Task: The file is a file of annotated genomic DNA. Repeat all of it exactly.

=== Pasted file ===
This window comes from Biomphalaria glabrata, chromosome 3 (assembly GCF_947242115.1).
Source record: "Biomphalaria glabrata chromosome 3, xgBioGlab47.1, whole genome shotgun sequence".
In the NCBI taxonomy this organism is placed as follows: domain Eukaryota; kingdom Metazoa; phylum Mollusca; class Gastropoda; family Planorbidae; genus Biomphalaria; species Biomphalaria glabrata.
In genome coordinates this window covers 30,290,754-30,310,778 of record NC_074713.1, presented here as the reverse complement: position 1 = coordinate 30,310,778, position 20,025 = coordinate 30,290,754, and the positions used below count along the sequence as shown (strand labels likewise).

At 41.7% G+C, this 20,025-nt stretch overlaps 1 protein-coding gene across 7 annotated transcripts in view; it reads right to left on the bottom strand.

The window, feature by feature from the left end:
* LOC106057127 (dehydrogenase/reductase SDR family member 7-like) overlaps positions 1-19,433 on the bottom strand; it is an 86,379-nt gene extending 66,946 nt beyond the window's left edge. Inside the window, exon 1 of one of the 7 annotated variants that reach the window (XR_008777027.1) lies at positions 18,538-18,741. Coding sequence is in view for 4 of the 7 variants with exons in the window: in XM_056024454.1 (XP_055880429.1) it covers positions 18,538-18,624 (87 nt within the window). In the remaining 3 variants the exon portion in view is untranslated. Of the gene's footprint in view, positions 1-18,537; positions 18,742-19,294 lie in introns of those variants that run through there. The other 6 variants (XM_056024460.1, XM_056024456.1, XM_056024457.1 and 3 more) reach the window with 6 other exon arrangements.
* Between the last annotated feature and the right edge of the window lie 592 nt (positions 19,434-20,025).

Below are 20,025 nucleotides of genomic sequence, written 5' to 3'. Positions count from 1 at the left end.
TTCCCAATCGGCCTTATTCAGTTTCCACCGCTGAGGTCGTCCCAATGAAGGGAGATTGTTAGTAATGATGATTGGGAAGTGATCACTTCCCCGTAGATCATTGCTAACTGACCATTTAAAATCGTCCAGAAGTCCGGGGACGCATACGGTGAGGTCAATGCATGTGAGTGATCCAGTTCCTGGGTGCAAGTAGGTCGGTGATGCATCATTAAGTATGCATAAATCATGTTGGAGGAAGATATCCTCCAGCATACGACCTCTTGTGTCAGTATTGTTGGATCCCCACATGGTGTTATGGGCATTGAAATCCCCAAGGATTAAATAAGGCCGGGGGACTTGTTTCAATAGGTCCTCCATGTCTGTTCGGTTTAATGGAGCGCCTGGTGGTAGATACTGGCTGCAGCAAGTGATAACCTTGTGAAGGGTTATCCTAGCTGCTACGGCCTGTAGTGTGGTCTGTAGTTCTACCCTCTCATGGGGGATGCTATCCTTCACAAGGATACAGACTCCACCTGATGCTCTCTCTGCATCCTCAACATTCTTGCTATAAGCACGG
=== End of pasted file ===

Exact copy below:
This window comes from Biomphalaria glabrata, chromosome 3 (assembly GCF_947242115.1).
Source record: "Biomphalaria glabrata chromosome 3, xgBioGlab47.1, whole genome shotgun sequence".
In the NCBI taxonomy this organism is placed as follows: domain Eukaryota; kingdom Metazoa; phylum Mollusca; class Gastropoda; family Planorbidae; genus Biomphalaria; species Biomphalaria glabrata.
In genome coordinates this window covers 30,290,754-30,310,778 of record NC_074713.1, presented here as the reverse complement: position 1 = coordinate 30,310,778, position 20,025 = coordinate 30,290,754, and the positions used below count along the sequence as shown (strand labels likewise).

At 41.7% G+C, this 20,025-nt stretch overlaps 1 protein-coding gene across 7 annotated transcripts in view; it reads right to left on the bottom strand.

The window, feature by feature from the left end:
* LOC106057127 (dehydrogenase/reductase SDR family member 7-like) overlaps positions 1-19,433 on the bottom strand; it is an 86,379-nt gene extending 66,946 nt beyond the window's left edge. Inside the window, exon 1 of one of the 7 annotated variants that reach the window (XR_008777027.1) lies at positions 18,538-18,741. Coding sequence is in view for 4 of the 7 variants with exons in the window: in XM_056024454.1 (XP_055880429.1) it covers positions 18,538-18,624 (87 nt within the window). In the remaining 3 variants the exon portion in view is untranslated. Of the gene's footprint in view, positions 1-18,537; positions 18,742-19,294 lie in introns of those variants that run through there. The other 6 variants (XM_056024460.1, XM_056024456.1, XM_056024457.1 and 3 more) reach the window with 6 other exon arrangements.
* Between the last annotated feature and the right edge of the window lie 592 nt (positions 19,434-20,025).

Below are 20,025 nucleotides of genomic sequence, written 5' to 3'. Positions count from 1 at the left end.
TTCCCAATCGGCCTTATTCAGTTTCCACCGCTGAGGTCGTCCCAATGAAGGGAGATTGTTAGTAATGATGATTGGGAAGTGATCACTTCCCCGTAGATCATTGCTAACTGACCATTTAAAATCGTCCAGAAGTCCGGGGACGCATACGGTGAGGTCAATGCATGTGAGTGATCCAGTTCCTGGGTGCAAGTAGGTCGGTGATGCATCATTAAGTATGCATAAATCATGTTGGAGGAAGATATCCTCCAGCATACGACCTCTTGTGTCAGTATTGTTGGATCCCCACATGGTGTTATGGGCATTGAAATCCCCAAGGATTAAATAAGGCCGGGGGACTTGTTTCAATAGGTCCTCCATGTCTGTTCGGTTTAATGGAGCGCCTGGTGGTAGATACTGGCTGCAGCAAGTGATAACCTTGTGAAGGGTTATCCTAGCTGCTACGGCCTGTAGTGTGGTCTGTAGTTCTACCCTCTCATGGGGGATGCTATCCTTCACAAGGATACAGACTCCACCTGATGCTCTCTCTGCATCCTCAACATTCTTGCTATAAGCACGG